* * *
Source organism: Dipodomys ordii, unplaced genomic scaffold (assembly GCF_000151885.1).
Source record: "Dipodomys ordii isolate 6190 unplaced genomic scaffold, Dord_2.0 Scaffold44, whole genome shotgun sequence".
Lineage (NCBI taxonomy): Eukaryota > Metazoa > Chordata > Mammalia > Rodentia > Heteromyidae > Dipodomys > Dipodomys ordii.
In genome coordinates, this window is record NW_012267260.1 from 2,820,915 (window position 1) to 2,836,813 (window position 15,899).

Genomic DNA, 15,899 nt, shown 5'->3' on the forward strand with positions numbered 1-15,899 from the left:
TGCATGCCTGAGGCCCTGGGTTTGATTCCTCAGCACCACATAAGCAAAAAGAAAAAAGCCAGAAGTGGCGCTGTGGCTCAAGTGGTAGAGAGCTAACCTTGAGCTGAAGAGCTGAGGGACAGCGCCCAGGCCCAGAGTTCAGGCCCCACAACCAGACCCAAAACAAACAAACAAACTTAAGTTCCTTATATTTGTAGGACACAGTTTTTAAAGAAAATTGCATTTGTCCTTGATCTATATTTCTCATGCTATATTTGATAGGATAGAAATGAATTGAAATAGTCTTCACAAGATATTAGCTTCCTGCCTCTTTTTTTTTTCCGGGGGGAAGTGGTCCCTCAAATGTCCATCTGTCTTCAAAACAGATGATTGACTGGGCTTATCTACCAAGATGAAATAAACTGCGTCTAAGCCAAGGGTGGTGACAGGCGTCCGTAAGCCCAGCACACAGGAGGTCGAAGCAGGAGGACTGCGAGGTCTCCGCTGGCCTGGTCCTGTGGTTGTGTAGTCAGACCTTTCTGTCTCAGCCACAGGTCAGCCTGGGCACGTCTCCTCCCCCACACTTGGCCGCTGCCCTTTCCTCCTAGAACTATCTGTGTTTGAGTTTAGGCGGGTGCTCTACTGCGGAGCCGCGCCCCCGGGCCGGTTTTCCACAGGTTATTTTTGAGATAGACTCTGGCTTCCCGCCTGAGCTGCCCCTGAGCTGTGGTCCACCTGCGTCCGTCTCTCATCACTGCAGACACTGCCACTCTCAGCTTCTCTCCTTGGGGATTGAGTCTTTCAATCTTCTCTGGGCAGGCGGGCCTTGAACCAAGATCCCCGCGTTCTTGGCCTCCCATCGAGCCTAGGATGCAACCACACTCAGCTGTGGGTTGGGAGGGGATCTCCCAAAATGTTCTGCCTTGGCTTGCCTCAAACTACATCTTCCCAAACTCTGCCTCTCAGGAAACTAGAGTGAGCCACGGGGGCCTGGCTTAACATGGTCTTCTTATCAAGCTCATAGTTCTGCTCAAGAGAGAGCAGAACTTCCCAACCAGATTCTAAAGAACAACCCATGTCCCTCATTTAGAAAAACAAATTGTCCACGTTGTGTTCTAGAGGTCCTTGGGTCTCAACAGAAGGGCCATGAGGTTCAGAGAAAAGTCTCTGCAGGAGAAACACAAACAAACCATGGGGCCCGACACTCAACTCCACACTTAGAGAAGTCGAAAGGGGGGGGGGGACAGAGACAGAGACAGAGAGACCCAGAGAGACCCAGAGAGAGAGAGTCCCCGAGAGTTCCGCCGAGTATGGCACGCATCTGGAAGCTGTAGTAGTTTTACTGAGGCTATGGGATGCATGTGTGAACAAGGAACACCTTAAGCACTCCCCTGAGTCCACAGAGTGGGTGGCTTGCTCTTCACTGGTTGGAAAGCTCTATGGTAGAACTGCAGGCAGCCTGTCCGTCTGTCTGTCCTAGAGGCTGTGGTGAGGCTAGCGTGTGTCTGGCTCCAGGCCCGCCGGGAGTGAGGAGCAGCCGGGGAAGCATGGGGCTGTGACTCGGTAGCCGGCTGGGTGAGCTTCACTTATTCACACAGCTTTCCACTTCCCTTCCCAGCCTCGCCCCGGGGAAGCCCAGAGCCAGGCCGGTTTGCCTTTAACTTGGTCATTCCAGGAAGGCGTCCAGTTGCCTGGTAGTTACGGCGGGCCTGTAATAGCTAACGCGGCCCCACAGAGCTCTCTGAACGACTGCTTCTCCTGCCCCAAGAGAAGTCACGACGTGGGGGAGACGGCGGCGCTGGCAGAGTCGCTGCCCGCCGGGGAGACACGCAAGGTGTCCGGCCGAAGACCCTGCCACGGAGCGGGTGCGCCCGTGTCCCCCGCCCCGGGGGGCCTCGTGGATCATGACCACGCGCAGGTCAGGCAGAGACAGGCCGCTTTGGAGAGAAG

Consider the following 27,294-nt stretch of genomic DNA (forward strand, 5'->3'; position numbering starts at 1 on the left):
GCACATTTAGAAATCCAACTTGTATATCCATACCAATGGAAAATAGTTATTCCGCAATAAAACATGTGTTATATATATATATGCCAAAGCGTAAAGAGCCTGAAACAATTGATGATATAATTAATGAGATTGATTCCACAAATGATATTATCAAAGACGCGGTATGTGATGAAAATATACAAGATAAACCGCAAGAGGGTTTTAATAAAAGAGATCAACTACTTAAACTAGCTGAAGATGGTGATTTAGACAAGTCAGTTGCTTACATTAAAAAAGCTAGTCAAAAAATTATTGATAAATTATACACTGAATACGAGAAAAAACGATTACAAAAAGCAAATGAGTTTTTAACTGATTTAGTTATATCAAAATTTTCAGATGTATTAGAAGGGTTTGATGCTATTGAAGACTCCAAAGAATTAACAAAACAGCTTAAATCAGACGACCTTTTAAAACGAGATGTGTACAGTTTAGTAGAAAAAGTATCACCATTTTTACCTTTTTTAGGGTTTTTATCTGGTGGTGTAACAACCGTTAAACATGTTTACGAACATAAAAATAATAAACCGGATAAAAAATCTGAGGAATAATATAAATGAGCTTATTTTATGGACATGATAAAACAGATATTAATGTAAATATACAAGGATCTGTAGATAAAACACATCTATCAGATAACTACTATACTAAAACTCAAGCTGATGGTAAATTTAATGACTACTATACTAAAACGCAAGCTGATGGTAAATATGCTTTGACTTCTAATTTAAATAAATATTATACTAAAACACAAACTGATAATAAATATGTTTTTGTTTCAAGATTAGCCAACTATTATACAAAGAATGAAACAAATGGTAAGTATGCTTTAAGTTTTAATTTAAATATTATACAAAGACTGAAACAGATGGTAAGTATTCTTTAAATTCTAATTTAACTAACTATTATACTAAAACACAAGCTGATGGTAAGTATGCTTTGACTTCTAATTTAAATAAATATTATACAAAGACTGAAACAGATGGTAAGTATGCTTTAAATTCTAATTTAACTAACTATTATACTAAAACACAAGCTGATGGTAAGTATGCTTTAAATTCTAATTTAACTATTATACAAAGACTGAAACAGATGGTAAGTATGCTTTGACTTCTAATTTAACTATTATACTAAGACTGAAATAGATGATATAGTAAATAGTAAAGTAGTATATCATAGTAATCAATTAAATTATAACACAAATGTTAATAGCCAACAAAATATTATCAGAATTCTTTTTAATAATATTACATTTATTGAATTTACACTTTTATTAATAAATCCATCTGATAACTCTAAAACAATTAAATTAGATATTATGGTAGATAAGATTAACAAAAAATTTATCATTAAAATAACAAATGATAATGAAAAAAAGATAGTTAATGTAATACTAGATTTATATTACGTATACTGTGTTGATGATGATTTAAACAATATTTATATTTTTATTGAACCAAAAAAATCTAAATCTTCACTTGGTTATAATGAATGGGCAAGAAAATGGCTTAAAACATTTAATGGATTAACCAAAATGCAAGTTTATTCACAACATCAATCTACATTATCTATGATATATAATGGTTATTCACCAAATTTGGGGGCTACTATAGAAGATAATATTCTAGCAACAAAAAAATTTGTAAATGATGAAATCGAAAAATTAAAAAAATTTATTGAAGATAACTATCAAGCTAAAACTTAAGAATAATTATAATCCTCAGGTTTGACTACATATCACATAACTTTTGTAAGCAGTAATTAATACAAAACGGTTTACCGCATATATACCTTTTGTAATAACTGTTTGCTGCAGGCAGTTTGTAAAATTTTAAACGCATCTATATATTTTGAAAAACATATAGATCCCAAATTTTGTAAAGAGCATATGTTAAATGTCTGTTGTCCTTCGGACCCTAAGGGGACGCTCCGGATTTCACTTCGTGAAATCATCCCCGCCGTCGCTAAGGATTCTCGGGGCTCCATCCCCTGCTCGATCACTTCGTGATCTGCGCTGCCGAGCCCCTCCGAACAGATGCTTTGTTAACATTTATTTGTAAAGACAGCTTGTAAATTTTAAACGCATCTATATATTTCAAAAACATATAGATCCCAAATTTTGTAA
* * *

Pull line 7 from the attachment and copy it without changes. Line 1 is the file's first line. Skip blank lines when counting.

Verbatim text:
Consider the following 27,294-nt stretch of genomic DNA (forward strand, 5'->3'; position numbering starts at 1 on the left):